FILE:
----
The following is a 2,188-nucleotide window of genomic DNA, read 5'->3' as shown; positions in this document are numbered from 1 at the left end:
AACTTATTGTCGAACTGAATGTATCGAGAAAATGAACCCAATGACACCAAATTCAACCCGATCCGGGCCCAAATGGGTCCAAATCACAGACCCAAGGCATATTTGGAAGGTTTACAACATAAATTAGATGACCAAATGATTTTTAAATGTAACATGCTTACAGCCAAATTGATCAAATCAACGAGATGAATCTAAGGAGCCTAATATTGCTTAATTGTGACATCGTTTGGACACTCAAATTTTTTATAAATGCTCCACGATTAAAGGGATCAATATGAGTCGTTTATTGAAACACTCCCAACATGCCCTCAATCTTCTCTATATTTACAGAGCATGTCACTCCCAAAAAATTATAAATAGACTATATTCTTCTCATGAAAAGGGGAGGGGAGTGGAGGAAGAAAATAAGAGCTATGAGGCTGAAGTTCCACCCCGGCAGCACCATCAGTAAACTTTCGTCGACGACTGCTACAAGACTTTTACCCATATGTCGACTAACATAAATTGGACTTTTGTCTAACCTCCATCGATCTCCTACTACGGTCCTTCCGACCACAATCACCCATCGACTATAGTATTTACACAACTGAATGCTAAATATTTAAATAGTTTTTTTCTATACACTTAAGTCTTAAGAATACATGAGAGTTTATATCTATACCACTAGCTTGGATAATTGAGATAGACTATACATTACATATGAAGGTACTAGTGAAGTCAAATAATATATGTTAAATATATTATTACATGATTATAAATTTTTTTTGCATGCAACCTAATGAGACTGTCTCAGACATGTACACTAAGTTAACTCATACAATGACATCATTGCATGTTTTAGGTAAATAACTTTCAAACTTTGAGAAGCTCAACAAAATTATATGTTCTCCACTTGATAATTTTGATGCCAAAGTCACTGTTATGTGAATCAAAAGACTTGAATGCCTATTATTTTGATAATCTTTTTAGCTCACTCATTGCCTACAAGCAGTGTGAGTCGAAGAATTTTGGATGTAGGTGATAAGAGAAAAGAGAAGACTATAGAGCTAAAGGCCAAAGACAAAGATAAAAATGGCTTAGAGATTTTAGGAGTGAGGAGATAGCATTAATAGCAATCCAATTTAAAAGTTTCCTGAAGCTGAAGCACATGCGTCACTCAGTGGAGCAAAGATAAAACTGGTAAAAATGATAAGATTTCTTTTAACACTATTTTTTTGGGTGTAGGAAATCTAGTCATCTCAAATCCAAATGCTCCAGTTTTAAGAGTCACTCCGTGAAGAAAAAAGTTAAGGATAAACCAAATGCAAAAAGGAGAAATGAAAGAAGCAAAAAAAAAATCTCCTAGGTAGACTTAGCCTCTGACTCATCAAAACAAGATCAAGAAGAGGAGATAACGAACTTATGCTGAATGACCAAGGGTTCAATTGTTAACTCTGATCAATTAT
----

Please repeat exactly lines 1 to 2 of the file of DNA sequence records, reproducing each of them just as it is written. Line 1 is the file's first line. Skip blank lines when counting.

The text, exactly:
The following is a 2,188-nucleotide window of genomic DNA, read 5'->3' as shown; positions in this document are numbered from 1 at the left end:
AACTTATTGTCGAACTGAATGTATCGAGAAAATGAACCCAATGACACCAAATTCAACCCGATCCGGGCCCAAATGGGTCCAAATCACAGACCCAAGGCATATTTGGAAGGTTTACAACATAAATTAGATGACCAAATGATTTTTAAATGTAACATGCTTACAGCCAAATTGATCAAATCAACGAGATGAATCTAAGGAGCCTAATATTGCTTAATTGTGACATCGTTTGGACACTCAAATTTTTTATAAATGCTCCACGATTAAAGGGATCAATATGAGTCGTTTATTGAAACACTCCCAACATGCCCTCAATCTTCTCTATATTTACAGAGCATGTCACTCCCAAAAAATTATAAATAGACTATATTCTTCTCATGAAAAGGGGAGGGGAGTGGAGGAAGAAAATAAGAGCTATGAGGCTGAAGTTCCACCCCGGCAGCACCATCAGTAAACTTTCGTCGACGACTGCTACAAGACTTTTACCCATATGTCGACTAACATAAATTGGACTTTTGTCTAACCTCCATCGATCTCCTACTACGGTCCTTCCGACCACAATCACCCATCGACTATAGTATTTACACAACTGAATGCTAAATATTTAAATAGTTTTTTTCTATACACTTAAGTCTTAAGAATACATGAGAGTTTATATCTATACCACTAGCTTGGATAATTGAGATAGACTATACATTACATATGAAGGTACTAGTGAAGTCAAATAATATATGTTAAATATATTATTACATGATTATAAATTTTTTTTGCATGCAACCTAATGAGACTGTCTCAGACATGTACACTAAGTTAACTCATACAATGACATCATTGCATGTTTTAGGTAAATAACTTTCAAACTTTGAGAAGCTCAACAAAATTATATGTTCTCCACTTGATAATTTTGATGCCAAAGTCACTGTTATGTGAATCAAAAGACTTGAATGCCTATTATTTTGATAATCTTTTTAGCTCACTCATTGCCTACAAGCAGTGTGAGTCGAAGAATTTTGGATGTAGGTGATAAGAGAAAAGAGAAGACTATAGAGCTAAAGGCCAAAGACAAAGATAAAAATGGCTTAGAGATTTTAGGAGTGAGGAGATAGCATTAATAGCAATCCAATTTAAAAGTTTCCTGAAGCTGAAGCACATGCGTCACTCAGTGGAGCAAAGATAAAACTGGTAAAAATGATAAGATTTCTTTTAACACTATTTTTTTGGGTGTAGGAAATCTAGTCATCTCAAATCCAAATGCTCCAGTTTTAAGAGTCACTCCGTGAAGAAAAAAGTTAAGGATAAACCAAATGCAAAAAGGAGAAATGAAAGAAGCAAAAAAAAAATCTCCTAGGTAGACTTAGCCTCTGACTCATCAAAACAAGATCAAGAAGAGGAGATAACGAACTTATGCTGAATGACCAAGGGTTCAATTGTTAACTCTGATCAATTAT